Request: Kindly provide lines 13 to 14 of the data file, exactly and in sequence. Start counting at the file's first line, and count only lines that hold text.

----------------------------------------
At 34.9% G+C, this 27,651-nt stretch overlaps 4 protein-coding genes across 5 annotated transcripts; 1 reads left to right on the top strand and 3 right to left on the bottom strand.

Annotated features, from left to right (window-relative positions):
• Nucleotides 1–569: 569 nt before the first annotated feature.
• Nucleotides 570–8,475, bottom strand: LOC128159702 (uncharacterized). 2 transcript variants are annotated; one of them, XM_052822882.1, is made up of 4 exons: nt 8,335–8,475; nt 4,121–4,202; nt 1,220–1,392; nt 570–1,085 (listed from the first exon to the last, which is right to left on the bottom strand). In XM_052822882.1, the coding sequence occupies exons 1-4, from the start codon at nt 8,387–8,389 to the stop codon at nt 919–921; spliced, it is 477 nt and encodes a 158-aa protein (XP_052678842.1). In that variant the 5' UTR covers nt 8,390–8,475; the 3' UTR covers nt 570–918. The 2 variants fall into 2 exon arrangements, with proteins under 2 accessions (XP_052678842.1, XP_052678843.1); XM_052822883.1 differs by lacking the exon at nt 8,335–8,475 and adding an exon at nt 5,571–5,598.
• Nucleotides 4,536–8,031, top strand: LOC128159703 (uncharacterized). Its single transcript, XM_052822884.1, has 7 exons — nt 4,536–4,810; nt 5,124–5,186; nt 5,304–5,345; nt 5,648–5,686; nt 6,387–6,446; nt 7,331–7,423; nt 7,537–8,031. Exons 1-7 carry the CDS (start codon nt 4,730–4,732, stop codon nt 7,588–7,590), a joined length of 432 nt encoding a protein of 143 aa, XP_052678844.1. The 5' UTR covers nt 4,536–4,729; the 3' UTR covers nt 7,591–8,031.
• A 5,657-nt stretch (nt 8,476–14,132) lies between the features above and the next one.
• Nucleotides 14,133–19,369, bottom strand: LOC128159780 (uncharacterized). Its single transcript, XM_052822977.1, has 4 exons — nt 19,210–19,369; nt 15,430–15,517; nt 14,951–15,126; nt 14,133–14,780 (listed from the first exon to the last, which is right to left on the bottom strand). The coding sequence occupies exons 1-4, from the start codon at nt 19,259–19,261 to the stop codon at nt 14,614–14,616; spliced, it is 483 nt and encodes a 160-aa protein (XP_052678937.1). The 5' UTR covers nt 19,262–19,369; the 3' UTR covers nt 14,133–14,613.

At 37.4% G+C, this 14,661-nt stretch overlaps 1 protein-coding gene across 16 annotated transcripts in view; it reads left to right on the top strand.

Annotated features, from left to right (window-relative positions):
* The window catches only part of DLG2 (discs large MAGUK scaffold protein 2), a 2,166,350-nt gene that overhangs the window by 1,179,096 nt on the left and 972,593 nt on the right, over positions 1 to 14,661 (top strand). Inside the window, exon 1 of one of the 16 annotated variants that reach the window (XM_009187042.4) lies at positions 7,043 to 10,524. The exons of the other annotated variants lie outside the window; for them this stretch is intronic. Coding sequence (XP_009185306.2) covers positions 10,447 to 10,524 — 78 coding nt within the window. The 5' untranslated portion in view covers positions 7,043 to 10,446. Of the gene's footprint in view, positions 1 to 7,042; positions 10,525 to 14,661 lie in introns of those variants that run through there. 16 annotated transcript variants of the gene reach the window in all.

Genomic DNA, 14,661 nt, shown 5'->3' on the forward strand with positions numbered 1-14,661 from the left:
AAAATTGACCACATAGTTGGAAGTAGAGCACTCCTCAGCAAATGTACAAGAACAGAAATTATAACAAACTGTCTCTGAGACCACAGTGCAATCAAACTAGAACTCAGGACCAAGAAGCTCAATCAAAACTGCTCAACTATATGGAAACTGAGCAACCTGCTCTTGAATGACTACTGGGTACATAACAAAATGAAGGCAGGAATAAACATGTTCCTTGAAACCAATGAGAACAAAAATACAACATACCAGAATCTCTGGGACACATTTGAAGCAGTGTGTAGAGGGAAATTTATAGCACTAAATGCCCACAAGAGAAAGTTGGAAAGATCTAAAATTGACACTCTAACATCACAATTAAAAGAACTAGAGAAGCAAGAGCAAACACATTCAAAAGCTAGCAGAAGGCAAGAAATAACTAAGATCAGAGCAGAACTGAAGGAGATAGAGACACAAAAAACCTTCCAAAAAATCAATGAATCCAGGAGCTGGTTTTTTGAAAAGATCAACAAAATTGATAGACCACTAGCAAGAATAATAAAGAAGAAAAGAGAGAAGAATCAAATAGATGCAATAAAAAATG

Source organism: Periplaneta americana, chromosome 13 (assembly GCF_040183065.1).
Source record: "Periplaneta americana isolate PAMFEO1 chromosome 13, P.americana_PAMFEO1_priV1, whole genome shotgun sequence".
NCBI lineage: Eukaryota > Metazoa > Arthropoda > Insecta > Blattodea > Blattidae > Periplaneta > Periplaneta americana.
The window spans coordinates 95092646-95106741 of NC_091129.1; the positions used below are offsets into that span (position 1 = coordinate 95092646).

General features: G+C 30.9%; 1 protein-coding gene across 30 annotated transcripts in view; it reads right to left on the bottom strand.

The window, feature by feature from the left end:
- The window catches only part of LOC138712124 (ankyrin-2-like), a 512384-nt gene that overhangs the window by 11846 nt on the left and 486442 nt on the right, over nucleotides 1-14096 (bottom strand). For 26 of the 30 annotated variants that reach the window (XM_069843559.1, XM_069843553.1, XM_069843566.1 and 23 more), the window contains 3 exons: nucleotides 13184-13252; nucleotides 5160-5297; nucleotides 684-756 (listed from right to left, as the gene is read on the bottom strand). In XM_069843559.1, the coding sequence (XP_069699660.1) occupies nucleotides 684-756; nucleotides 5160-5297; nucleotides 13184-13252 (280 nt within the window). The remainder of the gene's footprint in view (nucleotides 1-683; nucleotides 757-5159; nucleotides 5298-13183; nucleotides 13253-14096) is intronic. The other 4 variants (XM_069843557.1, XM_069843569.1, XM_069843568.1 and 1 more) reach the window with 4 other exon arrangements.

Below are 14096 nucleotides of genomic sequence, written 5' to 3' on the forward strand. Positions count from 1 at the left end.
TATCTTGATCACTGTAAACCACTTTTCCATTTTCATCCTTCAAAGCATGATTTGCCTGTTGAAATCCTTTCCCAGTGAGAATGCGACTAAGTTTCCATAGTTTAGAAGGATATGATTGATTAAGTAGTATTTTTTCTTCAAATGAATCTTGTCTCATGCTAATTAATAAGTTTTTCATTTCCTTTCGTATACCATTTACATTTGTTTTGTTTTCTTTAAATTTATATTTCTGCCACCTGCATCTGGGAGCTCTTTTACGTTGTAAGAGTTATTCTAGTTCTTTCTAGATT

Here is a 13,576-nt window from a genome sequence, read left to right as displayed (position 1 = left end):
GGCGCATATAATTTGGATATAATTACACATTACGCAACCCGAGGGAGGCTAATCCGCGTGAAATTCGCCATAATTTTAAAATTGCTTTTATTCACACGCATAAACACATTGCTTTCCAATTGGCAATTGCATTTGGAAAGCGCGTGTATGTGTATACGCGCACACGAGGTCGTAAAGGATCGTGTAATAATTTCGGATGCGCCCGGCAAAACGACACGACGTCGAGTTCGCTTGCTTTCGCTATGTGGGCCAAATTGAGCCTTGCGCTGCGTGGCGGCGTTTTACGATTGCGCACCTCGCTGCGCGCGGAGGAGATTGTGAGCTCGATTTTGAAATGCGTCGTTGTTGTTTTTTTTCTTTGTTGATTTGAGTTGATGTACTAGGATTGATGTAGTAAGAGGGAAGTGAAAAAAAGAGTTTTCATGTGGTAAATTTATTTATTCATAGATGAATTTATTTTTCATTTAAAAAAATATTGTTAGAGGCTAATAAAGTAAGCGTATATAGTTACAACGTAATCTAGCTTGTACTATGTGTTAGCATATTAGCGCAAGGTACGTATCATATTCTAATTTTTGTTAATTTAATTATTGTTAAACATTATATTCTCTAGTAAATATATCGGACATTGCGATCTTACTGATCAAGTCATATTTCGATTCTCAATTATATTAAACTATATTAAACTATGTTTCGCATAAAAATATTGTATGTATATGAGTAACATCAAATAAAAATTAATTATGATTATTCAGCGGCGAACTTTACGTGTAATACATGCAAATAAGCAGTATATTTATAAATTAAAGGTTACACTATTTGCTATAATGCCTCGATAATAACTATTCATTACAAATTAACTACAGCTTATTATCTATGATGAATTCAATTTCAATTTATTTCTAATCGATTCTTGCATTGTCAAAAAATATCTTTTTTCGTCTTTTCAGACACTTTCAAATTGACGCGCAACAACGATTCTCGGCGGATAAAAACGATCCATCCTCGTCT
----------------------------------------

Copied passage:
Source organism: Periplaneta americana, chromosome 13 (assembly GCF_040183065.1).
Source record: "Periplaneta americana isolate PAMFEO1 chromosome 13, P.americana_PAMFEO1_priV1, whole genome shotgun sequence".